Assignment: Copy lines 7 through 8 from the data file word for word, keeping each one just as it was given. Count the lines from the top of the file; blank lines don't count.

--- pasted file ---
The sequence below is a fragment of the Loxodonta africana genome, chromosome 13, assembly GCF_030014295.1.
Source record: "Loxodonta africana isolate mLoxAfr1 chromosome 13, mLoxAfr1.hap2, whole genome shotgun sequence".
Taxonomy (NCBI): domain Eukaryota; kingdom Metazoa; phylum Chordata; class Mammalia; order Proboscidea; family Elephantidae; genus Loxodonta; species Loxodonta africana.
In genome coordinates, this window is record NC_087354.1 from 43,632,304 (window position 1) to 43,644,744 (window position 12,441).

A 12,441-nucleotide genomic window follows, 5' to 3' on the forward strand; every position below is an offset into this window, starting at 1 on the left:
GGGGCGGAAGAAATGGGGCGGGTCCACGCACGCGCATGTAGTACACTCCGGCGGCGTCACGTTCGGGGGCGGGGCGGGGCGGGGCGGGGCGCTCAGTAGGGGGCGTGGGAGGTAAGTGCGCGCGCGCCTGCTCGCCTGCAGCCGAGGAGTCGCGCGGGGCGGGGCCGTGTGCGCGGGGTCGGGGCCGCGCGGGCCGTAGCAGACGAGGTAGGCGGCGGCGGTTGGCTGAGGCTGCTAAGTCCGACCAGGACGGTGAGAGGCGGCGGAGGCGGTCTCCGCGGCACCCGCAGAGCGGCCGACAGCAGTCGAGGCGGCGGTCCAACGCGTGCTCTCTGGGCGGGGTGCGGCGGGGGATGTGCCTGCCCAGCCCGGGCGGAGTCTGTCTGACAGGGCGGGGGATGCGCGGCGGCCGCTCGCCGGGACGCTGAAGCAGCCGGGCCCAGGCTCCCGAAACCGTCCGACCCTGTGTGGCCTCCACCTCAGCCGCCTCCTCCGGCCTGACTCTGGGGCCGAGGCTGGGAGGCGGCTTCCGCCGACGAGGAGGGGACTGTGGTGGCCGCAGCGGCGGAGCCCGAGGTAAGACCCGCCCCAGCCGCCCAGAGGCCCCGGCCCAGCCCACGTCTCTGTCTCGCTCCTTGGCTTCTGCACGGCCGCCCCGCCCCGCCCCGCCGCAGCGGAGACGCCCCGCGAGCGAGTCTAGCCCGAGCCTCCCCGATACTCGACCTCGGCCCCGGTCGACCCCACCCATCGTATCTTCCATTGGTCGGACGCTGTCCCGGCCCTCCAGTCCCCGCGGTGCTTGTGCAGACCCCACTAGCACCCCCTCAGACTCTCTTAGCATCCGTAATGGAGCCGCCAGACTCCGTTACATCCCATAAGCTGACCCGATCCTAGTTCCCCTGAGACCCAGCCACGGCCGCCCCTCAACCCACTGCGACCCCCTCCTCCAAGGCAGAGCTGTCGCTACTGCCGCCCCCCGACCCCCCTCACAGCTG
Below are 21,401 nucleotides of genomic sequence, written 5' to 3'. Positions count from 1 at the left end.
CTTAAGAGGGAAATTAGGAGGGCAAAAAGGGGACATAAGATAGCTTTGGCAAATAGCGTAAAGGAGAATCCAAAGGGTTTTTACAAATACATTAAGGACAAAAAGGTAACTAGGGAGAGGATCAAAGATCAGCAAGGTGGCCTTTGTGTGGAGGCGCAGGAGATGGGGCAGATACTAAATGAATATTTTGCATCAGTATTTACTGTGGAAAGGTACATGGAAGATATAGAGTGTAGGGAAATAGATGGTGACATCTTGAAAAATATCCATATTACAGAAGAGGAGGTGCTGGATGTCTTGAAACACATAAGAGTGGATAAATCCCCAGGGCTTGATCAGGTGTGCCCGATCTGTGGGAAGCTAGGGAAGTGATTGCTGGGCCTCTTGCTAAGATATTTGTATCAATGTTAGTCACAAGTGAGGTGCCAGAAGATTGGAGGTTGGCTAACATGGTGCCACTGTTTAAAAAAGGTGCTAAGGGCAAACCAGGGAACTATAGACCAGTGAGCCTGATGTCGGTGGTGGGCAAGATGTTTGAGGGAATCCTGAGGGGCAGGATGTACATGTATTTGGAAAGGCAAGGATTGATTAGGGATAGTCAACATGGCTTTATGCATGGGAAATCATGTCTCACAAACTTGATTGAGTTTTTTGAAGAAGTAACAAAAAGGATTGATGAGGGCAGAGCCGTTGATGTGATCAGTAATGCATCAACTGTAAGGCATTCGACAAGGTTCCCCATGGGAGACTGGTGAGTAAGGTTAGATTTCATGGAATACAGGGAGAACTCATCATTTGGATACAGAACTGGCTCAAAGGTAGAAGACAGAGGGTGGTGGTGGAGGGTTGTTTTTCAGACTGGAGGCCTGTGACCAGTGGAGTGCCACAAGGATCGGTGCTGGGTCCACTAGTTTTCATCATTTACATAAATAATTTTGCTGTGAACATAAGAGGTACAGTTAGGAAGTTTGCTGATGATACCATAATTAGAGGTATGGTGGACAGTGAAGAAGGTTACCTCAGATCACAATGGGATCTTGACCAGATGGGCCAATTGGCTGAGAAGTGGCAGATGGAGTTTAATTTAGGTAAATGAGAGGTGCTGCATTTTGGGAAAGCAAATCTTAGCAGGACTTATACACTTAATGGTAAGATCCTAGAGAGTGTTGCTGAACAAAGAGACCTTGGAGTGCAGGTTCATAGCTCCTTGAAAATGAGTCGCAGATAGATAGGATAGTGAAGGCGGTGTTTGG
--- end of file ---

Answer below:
Below are 21,401 nucleotides of genomic sequence, written 5' to 3'. Positions count from 1 at the left end.
CTTAAGAGGGAAATTAGGAGGGCAAAAAGGGGACATAAGATAGCTTTGGCAAATAGCGTAAAGGAGAATCCAAAGGGTTTTTACAAATACATTAAGGACAAAAAGGTAACTAGGGAGAGGATCAAAGATCAGCAAGGTGGCCTTTGTGTGGAGGCGCAGGAGATGGGGCAGATACTAAATGAATATTTTGCATCAGTATTTACTGTGGAAAGGTACATGGAAGATATAGAGTGTAGGGAAATAGATGGTGACATCTTGAAAAATATCCATATTACAGAAGAGGAGGTGCTGGATGTCTTGAAACACATAAGAGTGGATAAATCCCCAGGGCTTGATCAGGTGTGCCCGATCTGTGGGAAGCTAGGGAAGTGATTGCTGGGCCTCTTGCTAAGATATTTGTATCAATGTTAGTCACAAGTGAGGTGCCAGAAGATTGGAGGTTGGCTAACATGGTGCCACTGTTTAAAAAAGGTGCTAAGGGCAAACCAGGGAACTATAGACCAGTGAGCCTGATGTCGGTGGTGGGCAAGATGTTTGAGGGAATCCTGAGGGGCAGGATGTACATGTATTTGGAAAGGCAAGGATTGATTAGGGATAGTCAACATGGCTTTATGCATGGGAAATCATGTCTCACAAACTTGATTGAGTTTTTTGAAGAAGTAACAAAAAGGATTGATGAGGGCAGAGCCGTTGATGTGATCAGTAATGCATCAACTGTAAGGCATTCGACAAGGTTCCCCATGGGAGACTGGTGAGTAAGGTTAGATTTCATGGAATACAGGGAGAACTCATCATTTGGATACAGAACTGGCTCAAAGGTAGAAGACAGAGGGTGGTGGTGGAGGGTTGTTTTTCAGACTGGAGGCCTGTGACCAGTGGAGTGCCACAAGGATCGGTGCTGGGTCCACTAGTTTTCATCATTTACATAAATAATTTTGCTGTGAACATAAGAGGTACAGTTAGGAAGTTTGCTGATGATACCATAATTAGAGGTATGGTGGACAGTGAAGAAGGTTACCTCAGATCACAATGGGATCTTGACCAGATGGGCCAATTGGCTGAGAAGTGGCAGATGGAGTTTAATTTAGGTAAATGAGAGGTGCTGCATTTTGGGAAAGCAAATCTTAGCAGGACTTATACACTTAATGGTAAGATCCTAGAGAGTGTTGCTGAACAAAGAGACCTTGGAGTGCAGGTTCATAGCTCCTTGAAAATGAGTCGCAGATAGATAGGATAGTGAAGGCGGTGTTTGG